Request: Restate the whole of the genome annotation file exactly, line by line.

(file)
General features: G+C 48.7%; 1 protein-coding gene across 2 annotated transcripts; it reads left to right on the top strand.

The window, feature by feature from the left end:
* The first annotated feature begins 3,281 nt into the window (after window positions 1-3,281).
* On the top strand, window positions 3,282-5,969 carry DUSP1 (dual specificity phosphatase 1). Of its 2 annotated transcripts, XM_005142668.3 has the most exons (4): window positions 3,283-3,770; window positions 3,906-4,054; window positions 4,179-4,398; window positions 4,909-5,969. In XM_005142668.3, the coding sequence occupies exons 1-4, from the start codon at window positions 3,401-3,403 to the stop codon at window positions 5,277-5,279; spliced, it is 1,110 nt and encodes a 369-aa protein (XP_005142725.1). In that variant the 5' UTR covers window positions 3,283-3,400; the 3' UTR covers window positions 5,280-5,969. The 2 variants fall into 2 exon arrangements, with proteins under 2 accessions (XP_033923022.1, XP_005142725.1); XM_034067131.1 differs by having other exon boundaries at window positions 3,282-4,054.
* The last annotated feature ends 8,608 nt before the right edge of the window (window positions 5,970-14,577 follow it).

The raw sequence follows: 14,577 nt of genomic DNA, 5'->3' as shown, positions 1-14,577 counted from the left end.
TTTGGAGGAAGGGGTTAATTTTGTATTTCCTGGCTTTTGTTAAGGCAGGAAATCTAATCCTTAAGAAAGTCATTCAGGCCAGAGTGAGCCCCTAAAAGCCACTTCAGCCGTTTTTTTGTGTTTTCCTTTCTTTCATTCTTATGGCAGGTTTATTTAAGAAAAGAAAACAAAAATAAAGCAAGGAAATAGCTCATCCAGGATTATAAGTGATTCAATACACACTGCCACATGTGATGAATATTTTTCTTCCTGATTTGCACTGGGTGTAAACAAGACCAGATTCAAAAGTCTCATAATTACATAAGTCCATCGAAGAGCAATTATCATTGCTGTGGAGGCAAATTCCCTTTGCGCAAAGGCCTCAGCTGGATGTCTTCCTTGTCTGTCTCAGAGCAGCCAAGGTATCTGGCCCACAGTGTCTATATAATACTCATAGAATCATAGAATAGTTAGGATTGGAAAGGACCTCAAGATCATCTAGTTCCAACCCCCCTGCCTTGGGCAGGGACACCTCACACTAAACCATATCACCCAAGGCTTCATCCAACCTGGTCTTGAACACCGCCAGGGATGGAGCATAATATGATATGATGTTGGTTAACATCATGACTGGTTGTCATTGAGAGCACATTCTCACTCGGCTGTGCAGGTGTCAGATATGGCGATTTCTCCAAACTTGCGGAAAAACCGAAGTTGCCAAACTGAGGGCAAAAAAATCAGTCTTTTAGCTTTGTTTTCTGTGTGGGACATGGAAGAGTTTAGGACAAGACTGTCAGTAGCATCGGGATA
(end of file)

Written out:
General features: G+C 48.7%; 1 protein-coding gene across 2 annotated transcripts; it reads left to right on the top strand.

The window, feature by feature from the left end:
* The first annotated feature begins 3,281 nt into the window (after window positions 1-3,281).
* On the top strand, window positions 3,282-5,969 carry DUSP1 (dual specificity phosphatase 1). Of its 2 annotated transcripts, XM_005142668.3 has the most exons (4): window positions 3,283-3,770; window positions 3,906-4,054; window positions 4,179-4,398; window positions 4,909-5,969. In XM_005142668.3, the coding sequence occupies exons 1-4, from the start codon at window positions 3,401-3,403 to the stop codon at window positions 5,277-5,279; spliced, it is 1,110 nt and encodes a 369-aa protein (XP_005142725.1). In that variant the 5' UTR covers window positions 3,283-3,400; the 3' UTR covers window positions 5,280-5,969. The 2 variants fall into 2 exon arrangements, with proteins under 2 accessions (XP_033923022.1, XP_005142725.1); XM_034067131.1 differs by having other exon boundaries at window positions 3,282-4,054.
* The last annotated feature ends 8,608 nt before the right edge of the window (window positions 5,970-14,577 follow it).

The raw sequence follows: 14,577 nt of genomic DNA, 5'->3' as shown, positions 1-14,577 counted from the left end.
TTTGGAGGAAGGGGTTAATTTTGTATTTCCTGGCTTTTGTTAAGGCAGGAAATCTAATCCTTAAGAAAGTCATTCAGGCCAGAGTGAGCCCCTAAAAGCCACTTCAGCCGTTTTTTTGTGTTTTCCTTTCTTTCATTCTTATGGCAGGTTTATTTAAGAAAAGAAAACAAAAATAAAGCAAGGAAATAGCTCATCCAGGATTATAAGTGATTCAATACACACTGCCACATGTGATGAATATTTTTCTTCCTGATTTGCACTGGGTGTAAACAAGACCAGATTCAAAAGTCTCATAATTACATAAGTCCATCGAAGAGCAATTATCATTGCTGTGGAGGCAAATTCCCTTTGCGCAAAGGCCTCAGCTGGATGTCTTCCTTGTCTGTCTCAGAGCAGCCAAGGTATCTGGCCCACAGTGTCTATATAATACTCATAGAATCATAGAATAGTTAGGATTGGAAAGGACCTCAAGATCATCTAGTTCCAACCCCCCTGCCTTGGGCAGGGACACCTCACACTAAACCATATCACCCAAGGCTTCATCCAACCTGGTCTTGAACACCGCCAGGGATGGAGCATAATATGATATGATGTTGGTTAACATCATGACTGGTTGTCATTGAGAGCACATTCTCACTCGGCTGTGCAGGTGTCAGATATGGCGATTTCTCCAAACTTGCGGAAAAACCGAAGTTGCCAAACTGAGGGCAAAAAAATCAGTCTTTTAGCTTTGTTTTCTGTGTGGGACATGGAAGAGTTTAGGACAAGACTGTCAGTAGCATCGGGATA